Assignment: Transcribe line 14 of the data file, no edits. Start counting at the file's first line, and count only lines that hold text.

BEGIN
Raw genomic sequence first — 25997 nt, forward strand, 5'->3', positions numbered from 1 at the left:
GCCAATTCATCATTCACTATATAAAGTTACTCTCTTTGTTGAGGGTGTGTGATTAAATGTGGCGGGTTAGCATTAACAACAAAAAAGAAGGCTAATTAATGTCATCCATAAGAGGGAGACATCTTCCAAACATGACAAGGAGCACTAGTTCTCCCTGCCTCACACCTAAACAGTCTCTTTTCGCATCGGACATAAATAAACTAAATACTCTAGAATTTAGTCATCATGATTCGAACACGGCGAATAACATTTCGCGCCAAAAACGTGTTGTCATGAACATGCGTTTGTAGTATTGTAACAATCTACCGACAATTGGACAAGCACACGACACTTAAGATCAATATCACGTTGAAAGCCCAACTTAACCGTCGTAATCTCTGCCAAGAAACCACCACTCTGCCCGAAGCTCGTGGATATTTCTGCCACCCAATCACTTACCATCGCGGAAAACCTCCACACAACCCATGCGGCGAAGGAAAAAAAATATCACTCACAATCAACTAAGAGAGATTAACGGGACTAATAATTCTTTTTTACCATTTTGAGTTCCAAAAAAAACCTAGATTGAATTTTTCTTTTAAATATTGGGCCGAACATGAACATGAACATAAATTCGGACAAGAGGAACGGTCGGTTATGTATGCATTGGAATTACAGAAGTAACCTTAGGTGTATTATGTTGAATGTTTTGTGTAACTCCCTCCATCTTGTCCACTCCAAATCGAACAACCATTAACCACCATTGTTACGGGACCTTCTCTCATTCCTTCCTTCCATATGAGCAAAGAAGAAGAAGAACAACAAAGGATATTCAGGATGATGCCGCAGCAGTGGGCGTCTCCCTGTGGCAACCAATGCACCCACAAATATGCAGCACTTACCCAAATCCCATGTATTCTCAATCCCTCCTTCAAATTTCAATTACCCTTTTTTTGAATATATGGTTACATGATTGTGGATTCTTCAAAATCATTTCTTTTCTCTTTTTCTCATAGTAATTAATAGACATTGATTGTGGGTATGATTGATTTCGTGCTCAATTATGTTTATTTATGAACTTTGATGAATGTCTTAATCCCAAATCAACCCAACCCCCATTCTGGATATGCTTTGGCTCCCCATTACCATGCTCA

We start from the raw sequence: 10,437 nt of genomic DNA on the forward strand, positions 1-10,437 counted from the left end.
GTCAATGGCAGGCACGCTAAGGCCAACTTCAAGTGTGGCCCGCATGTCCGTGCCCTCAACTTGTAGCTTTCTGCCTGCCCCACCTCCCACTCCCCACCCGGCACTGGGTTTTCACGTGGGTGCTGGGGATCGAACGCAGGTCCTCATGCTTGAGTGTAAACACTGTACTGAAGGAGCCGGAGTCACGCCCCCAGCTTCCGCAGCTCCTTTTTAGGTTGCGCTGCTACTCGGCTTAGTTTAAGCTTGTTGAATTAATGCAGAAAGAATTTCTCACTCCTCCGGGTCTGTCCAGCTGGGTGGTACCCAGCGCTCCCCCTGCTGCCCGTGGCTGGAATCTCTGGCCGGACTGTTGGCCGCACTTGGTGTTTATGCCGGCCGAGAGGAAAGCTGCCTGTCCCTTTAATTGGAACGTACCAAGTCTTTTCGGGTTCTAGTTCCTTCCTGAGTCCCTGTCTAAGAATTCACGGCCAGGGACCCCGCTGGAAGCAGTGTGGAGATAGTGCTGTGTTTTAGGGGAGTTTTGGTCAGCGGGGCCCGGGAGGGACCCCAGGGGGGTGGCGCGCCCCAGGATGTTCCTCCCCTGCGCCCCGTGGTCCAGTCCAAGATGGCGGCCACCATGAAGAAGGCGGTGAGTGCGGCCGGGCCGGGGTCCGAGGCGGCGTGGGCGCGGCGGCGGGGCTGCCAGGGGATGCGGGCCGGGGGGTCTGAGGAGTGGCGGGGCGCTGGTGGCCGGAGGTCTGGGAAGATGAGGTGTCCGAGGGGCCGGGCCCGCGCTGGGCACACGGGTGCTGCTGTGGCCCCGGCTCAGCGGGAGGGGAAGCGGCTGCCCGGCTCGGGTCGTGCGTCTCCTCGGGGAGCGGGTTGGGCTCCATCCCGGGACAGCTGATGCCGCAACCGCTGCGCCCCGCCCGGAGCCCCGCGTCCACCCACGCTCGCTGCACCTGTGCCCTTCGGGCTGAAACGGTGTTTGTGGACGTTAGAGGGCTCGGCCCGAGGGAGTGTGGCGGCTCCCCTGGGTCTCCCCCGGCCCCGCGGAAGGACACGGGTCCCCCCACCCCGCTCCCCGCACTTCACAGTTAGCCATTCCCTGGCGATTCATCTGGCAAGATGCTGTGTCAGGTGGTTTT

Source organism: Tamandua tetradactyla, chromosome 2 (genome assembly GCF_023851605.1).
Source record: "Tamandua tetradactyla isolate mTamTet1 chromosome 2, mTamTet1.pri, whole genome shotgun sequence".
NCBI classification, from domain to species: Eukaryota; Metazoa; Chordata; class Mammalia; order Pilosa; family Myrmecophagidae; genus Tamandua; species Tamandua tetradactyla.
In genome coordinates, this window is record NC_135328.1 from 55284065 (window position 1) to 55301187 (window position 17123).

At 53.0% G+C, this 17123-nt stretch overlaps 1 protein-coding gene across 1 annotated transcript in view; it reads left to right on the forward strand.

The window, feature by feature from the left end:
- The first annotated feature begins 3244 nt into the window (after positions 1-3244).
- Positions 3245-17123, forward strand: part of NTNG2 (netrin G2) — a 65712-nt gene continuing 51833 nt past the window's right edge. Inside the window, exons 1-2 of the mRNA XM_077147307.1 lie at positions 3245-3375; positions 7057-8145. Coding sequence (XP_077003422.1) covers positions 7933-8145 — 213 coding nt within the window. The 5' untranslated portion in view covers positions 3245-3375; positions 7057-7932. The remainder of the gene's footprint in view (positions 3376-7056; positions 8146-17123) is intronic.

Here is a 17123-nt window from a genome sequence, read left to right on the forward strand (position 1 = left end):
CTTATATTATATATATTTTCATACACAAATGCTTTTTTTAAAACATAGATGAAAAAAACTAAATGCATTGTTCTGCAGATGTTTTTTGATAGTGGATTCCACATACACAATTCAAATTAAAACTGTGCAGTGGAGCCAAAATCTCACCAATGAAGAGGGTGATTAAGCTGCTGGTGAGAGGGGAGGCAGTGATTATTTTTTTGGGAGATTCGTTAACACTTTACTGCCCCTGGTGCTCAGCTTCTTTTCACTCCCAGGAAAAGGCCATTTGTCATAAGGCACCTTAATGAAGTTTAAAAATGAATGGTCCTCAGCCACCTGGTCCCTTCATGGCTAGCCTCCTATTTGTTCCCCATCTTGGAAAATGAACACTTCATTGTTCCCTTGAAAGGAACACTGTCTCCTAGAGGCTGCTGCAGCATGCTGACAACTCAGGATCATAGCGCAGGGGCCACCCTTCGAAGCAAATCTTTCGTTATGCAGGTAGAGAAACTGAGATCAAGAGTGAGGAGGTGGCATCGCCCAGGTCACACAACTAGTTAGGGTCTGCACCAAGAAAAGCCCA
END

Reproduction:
CTTATATTATATATATTTTCATACACAAATGCTTTTTTTAAAACATAGATGAAAAAAACTAAATGCATTGTTCTGCAGATGTTTTTTGATAGTGGATTCCACATACACAATTCAAATTAAAACTGTGCAGTGGAGCCAAAATCTCACCAATGAAGAGGGTGATTAAGCTGCTGGTGAGAGGGGAGGCAGTGATTATTTTTTTGGGAGATTCGTTAACACTTTACTGCCCCTGGTGCTCAGCTTCTTTTCACTCCCAGGAAAAGGCCATTTGTCATAAGGCACCTTAATGAAGTTTAAAAATGAATGGTCCTCAGCCACCTGGTCCCTTCATGGCTAGCCTCCTATTTGTTCCCCATCTTGGAAAATGAACACTTCATTGTTCCCTTGAAAGGAACACTGTCTCCTAGAGGCTGCTGCAGCATGCTGACAACTCAGGATCATAGCGCAGGGGCCACCCTTCGAAGCAAATCTTTCGTTATGCAGGTAGAGAAACTGAGATCAAGAGTGAGGAGGTGGCATCGCCCAGGTCACACAACTAGTTAGGGTCTGCACCAAGAAAAGCCCA